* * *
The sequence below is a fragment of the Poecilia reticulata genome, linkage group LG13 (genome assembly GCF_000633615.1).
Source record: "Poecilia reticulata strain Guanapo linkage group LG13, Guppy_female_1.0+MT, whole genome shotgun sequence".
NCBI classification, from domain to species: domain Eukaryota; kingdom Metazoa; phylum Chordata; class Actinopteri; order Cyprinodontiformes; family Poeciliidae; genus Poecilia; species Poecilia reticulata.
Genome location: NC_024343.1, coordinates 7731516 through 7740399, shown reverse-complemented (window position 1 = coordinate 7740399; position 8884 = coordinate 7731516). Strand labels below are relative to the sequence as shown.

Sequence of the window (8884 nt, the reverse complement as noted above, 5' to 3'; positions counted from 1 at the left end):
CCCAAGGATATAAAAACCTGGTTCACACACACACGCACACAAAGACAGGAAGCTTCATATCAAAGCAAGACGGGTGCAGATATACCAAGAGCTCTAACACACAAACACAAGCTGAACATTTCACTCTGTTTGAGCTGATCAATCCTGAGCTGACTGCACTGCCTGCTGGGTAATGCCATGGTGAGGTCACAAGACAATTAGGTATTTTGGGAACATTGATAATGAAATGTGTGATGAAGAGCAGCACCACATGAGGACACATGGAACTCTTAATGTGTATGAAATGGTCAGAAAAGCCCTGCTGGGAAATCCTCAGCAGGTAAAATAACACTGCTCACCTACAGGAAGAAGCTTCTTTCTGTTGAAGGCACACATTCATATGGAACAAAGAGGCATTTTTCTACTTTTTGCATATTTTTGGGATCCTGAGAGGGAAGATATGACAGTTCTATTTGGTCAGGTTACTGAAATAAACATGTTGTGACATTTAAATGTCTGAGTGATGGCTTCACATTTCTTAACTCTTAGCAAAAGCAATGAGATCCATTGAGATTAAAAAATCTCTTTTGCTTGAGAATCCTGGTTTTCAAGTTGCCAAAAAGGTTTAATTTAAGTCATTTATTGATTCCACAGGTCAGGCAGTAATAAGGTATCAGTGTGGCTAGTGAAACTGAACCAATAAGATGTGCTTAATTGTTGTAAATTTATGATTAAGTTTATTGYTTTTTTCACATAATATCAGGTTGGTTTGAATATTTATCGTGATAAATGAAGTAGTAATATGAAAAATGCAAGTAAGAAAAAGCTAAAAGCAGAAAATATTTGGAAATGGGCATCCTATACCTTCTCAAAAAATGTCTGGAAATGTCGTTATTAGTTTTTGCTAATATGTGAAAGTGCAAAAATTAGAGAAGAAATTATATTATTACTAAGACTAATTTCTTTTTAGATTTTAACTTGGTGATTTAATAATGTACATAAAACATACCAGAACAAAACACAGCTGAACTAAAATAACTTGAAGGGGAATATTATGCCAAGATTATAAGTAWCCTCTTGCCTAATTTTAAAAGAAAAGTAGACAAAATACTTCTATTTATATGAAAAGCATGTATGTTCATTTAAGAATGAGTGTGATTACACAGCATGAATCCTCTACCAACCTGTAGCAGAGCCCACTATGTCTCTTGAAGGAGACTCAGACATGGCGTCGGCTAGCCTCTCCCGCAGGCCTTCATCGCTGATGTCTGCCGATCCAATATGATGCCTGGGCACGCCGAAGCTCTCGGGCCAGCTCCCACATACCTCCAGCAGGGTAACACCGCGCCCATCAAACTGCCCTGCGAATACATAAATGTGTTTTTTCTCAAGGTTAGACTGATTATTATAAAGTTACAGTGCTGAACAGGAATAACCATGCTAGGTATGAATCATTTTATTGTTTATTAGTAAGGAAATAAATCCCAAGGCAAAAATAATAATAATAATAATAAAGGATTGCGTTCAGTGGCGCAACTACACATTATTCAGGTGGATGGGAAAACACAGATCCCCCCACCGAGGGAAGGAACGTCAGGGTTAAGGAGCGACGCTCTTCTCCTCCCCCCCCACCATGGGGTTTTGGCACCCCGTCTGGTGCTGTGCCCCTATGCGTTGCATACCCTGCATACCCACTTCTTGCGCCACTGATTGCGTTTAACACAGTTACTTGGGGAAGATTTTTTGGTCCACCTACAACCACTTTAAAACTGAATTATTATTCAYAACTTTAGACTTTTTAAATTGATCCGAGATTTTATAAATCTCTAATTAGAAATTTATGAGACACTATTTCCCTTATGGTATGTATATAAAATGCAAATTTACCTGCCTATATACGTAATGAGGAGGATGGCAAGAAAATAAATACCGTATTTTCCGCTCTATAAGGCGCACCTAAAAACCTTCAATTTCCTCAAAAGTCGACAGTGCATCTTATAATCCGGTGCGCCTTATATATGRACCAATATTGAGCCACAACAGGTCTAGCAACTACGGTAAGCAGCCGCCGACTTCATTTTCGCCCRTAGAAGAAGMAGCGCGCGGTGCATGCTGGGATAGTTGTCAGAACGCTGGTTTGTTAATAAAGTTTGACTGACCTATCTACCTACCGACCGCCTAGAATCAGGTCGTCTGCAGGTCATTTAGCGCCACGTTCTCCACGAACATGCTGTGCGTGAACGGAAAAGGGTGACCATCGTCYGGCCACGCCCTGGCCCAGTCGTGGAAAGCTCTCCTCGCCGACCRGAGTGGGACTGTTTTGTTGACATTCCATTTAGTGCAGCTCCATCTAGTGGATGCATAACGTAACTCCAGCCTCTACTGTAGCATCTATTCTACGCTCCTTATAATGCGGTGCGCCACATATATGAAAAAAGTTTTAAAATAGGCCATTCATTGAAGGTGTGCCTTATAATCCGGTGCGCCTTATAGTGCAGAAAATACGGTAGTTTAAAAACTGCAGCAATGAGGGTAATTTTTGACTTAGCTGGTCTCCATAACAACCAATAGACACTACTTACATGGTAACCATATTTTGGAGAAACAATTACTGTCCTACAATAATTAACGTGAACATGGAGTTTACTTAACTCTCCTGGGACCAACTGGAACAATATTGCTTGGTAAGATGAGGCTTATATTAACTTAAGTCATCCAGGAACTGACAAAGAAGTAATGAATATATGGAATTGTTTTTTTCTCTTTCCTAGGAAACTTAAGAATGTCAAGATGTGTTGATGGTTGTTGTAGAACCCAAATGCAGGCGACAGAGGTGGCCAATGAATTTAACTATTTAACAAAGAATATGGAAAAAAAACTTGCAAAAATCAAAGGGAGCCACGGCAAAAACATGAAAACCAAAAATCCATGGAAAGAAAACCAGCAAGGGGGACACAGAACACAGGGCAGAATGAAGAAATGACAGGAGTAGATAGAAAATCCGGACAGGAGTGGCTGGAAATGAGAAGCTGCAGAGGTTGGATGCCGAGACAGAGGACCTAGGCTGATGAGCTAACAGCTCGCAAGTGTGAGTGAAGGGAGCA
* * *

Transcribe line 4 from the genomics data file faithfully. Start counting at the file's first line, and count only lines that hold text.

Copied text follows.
Genome location: NC_024343.1, coordinates 7731516 through 7740399, shown reverse-complemented (window position 1 = coordinate 7740399; position 8884 = coordinate 7731516). Strand labels below are relative to the sequence as shown.